TheInfantry Combat Vehicle is expanding the i Merkava into a family of vehicles. It also represents the latest version of the ‘heavily armored infantry combat vehicle’ – specially modified, highly protected personnel carriers, pioneered by the is back in the 1960s. Beginning with few M-4 Sherman chassis, stripped of their turrets to become highly survivable mobile command posts for Israel’s armored divisions, the concept further developed in the 1980s, as turretless Centurion and T-55 tanks were modified into highly survivable patrol vehicles, combat engineer vehicles and armored infantry carriers.
The Infantry Combat Vehicle ( ) is not a new concept. In fact, Israel is 30 years behind the world in adopting the . However, the Israeli design is not even close to what the world is used to see in an . While modern militaries adopted the (or Infantry Fighting Vehicle – ) in the 1980s – the U.S. Bradley, British Warrior, German Puma, French AMX-10P, Spanish Ascod, Swedish FV-90 are all IFVs – the Israeli Army resisted the idea of relying on compromise between a tank that lacks adequate protection, and an armor personnel carrier that cannot take a full squad. The Israelis could afford to wave of the IFV since their indigenous super-heavy Merkava tank could deliver most of the capabilities the IFV could, but do it bigger, stronger and tougher. Armed with a full-sized 120mm cannon, and spacious enough to carry an infantry team the Merkava provided the armor elements the integral infantry support they needed. For infantry mobility the Israelis opted for ‘hybrid’ design, modifying several hundreds T-55 hulls into protected infantry carriers known as Achzarit (Hebrew: ruthless). For more than 20 years these vehicles provided the protected mobility for the Israeli infantry, but could not measure up with the fast moving Merkava Mk 3 and 4 tanks.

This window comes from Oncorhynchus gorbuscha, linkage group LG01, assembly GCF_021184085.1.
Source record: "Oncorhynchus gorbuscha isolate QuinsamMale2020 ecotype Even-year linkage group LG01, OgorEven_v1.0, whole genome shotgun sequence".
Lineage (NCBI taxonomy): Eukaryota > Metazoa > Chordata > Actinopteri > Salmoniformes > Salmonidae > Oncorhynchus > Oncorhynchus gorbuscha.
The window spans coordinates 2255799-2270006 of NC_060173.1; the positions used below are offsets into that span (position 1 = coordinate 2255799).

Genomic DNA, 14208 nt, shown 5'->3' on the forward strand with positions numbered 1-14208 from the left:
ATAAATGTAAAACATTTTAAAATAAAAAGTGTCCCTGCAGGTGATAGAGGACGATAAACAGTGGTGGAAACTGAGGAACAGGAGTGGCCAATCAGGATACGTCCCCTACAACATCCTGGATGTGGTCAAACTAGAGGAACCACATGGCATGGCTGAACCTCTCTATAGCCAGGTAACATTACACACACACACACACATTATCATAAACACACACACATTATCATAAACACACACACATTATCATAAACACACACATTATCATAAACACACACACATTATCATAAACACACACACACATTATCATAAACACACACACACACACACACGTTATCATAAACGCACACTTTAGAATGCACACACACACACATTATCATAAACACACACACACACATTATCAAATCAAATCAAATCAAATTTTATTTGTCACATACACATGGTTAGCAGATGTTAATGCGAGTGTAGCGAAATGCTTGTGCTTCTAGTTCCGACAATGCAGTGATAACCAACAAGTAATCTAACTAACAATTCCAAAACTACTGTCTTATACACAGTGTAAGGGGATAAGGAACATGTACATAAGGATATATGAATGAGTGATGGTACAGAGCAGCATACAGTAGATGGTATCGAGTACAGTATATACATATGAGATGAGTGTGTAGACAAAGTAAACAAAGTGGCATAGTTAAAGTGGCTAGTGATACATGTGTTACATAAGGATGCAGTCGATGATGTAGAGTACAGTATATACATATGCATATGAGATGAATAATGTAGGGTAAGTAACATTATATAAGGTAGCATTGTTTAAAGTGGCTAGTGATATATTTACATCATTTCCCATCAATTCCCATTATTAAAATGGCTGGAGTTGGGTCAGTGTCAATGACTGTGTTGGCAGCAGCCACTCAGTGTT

During the second Lebanon War of 2006 the Israelis bitterly learned several important lessons that have been forgotten in years of low intensity warfighting. They few infantrymen travelling in the back of the Merkava tank could not perform as effectively as a cohesive unit. Realizing the infantry need a vehicle dedicated for their mission, providing protection and mobility as good as the tank, but far beyond what the current vehicles could deliver. In 2007 it became clear that the only design that could meet the IDF requirement in time and on budget would be the. It took two years to process the initial order through the MOD bureaucracy, but, by mid 2009 the first infantry company at the Golani elite infantry brigade was formally equipped with the new vehicle, replacing the Achzarit that was previously used by the brigade. Today, the Namer program is a major element in the IDF land forces’ five-year modernization plan. Eventually, the IDF plans to field hundreds of Namer ICVs, providing the infantry with the level of protection and mobility matching and even exceeding those of the latest Merkava Mk 4 tanks.